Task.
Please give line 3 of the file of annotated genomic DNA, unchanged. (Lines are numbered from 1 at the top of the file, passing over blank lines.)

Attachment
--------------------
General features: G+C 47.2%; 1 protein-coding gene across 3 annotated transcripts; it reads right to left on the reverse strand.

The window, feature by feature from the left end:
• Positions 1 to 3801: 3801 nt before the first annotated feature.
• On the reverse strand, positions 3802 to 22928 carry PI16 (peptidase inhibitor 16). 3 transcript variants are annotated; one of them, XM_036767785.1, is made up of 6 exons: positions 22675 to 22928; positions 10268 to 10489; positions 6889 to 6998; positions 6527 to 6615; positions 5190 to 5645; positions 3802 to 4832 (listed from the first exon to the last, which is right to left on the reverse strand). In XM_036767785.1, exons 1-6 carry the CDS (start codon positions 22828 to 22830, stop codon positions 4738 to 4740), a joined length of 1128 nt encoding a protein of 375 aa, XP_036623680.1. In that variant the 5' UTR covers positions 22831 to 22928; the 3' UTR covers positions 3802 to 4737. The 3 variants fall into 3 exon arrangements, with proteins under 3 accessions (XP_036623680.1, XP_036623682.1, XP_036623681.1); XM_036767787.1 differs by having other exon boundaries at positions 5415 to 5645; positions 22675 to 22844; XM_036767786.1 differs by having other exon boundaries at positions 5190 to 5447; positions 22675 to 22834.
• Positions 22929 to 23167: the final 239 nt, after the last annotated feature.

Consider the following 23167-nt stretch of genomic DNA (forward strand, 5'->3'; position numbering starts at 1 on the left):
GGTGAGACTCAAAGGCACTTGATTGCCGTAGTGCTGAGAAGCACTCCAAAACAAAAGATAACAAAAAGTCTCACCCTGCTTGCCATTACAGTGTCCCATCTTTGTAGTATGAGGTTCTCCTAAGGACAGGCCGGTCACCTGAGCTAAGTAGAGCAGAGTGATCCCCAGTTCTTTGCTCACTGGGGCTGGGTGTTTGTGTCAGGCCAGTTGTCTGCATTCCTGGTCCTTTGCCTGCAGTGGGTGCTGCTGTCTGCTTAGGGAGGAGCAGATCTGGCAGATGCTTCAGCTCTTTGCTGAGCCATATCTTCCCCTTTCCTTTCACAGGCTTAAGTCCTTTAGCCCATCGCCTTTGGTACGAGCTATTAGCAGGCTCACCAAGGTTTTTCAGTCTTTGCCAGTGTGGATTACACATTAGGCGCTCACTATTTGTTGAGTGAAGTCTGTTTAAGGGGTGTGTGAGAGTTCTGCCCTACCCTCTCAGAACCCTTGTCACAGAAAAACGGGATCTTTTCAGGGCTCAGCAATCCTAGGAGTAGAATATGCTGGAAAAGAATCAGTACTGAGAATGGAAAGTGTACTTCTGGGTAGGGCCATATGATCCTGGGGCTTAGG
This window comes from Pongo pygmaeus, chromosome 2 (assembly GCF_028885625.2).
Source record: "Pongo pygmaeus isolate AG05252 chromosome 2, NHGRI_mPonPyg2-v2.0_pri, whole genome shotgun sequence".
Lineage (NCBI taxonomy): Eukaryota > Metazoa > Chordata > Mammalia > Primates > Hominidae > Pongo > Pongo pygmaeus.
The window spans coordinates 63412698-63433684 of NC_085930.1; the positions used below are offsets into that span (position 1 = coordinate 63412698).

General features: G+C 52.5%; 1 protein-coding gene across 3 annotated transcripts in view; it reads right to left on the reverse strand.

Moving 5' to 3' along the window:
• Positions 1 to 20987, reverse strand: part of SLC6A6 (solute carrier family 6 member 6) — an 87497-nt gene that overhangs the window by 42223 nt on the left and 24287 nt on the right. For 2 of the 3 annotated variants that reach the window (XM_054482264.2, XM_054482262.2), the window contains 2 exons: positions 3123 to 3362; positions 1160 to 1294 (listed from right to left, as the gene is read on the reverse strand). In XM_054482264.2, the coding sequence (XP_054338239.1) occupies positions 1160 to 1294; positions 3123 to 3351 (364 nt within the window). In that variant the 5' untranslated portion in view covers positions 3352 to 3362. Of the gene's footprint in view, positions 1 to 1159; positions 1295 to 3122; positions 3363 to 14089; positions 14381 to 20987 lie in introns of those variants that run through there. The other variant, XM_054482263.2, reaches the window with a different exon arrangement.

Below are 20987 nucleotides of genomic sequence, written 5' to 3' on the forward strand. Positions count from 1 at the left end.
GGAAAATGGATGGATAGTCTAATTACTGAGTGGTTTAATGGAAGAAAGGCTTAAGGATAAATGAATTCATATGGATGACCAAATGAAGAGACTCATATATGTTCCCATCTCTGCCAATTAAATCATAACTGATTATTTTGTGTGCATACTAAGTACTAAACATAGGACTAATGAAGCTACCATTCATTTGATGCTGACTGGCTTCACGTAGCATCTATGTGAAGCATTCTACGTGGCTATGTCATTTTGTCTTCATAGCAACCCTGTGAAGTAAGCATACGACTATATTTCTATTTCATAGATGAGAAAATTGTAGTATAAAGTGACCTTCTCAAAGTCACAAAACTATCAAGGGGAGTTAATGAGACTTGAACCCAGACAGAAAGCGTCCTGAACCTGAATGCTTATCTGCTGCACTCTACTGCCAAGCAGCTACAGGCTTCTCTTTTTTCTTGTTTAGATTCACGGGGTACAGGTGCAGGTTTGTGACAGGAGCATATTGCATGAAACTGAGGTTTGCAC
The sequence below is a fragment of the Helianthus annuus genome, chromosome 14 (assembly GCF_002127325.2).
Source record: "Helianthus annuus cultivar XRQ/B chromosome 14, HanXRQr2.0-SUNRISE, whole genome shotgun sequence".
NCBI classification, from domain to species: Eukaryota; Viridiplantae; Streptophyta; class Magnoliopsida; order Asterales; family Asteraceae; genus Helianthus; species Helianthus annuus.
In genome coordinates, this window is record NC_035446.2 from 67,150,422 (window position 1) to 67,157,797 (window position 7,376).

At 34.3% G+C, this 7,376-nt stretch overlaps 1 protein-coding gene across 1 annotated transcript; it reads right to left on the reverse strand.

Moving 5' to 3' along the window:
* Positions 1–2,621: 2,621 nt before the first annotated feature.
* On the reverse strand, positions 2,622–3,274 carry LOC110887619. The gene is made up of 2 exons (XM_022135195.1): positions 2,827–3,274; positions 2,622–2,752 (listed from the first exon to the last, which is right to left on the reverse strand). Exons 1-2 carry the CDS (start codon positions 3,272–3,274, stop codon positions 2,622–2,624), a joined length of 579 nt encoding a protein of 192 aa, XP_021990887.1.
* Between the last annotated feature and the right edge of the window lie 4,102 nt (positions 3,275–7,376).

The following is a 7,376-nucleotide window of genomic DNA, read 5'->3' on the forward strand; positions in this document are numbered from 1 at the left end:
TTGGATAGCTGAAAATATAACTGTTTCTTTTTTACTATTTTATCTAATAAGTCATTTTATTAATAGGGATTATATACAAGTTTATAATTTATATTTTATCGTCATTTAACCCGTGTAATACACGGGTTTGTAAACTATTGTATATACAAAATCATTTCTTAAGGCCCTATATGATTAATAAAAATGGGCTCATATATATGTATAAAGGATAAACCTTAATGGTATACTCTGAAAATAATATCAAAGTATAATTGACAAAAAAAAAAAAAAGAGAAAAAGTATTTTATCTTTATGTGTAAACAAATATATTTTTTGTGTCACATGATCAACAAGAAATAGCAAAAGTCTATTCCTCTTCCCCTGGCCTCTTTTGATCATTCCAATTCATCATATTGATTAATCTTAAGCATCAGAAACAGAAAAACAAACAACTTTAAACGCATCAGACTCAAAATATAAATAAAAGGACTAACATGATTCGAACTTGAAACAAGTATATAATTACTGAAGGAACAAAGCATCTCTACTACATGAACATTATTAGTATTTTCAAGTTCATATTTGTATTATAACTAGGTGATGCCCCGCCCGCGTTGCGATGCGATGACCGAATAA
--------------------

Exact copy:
• Positions 1 to 3801: 3801 nt before the first annotated feature.